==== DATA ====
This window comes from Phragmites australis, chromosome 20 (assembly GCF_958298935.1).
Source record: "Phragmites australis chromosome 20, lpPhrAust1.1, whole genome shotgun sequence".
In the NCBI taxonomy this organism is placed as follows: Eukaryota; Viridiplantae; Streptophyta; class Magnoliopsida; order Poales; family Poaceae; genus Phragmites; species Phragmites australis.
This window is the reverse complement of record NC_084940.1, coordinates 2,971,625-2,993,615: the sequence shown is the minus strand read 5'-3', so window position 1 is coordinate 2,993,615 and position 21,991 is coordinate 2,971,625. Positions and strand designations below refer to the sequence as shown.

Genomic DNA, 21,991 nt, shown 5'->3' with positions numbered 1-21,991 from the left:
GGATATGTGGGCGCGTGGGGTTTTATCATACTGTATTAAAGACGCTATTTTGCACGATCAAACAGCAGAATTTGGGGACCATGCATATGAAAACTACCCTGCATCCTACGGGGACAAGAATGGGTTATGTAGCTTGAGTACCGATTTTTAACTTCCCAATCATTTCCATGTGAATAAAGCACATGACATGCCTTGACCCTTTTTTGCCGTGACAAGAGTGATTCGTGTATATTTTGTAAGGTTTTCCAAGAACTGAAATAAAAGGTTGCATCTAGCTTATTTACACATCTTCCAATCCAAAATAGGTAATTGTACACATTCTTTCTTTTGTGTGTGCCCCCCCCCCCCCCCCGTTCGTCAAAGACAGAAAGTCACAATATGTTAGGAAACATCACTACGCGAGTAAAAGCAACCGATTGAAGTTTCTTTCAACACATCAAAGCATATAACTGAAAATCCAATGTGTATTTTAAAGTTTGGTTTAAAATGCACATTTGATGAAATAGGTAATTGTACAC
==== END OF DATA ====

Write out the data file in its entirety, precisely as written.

This window comes from Phragmites australis, chromosome 20 (assembly GCF_958298935.1).
Source record: "Phragmites australis chromosome 20, lpPhrAust1.1, whole genome shotgun sequence".
In the NCBI taxonomy this organism is placed as follows: Eukaryota; Viridiplantae; Streptophyta; class Magnoliopsida; order Poales; family Poaceae; genus Phragmites; species Phragmites australis.
This window is the reverse complement of record NC_084940.1, coordinates 2,971,625-2,993,615: the sequence shown is the minus strand read 5'-3', so window position 1 is coordinate 2,993,615 and position 21,991 is coordinate 2,971,625. Positions and strand designations below refer to the sequence as shown.

Genomic DNA, 21,991 nt, shown 5'->3' with positions numbered 1-21,991 from the left:
GGATATGTGGGCGCGTGGGGTTTTATCATACTGTATTAAAGACGCTATTTTGCACGATCAAACAGCAGAATTTGGGGACCATGCATATGAAAACTACCCTGCATCCTACGGGGACAAGAATGGGTTATGTAGCTTGAGTACCGATTTTTAACTTCCCAATCATTTCCATGTGAATAAAGCACATGACATGCCTTGACCCTTTTTTGCCGTGACAAGAGTGATTCGTGTATATTTTGTAAGGTTTTCCAAGAACTGAAATAAAAGGTTGCATCTAGCTTATTTACACATCTTCCAATCCAAAATAGGTAATTGTACACATTCTTTCTTTTGTGTGTGCCCCCCCCCCCCCCCCGTTCGTCAAAGACAGAAAGTCACAATATGTTAGGAAACATCACTACGCGAGTAAAAGCAACCGATTGAAGTTTCTTTCAACACATCAAAGCATATAACTGAAAATCCAATGTGTATTTTAAAGTTTGGTTTAAAATGCACATTTGATGAAATAGGTAATTGTACAC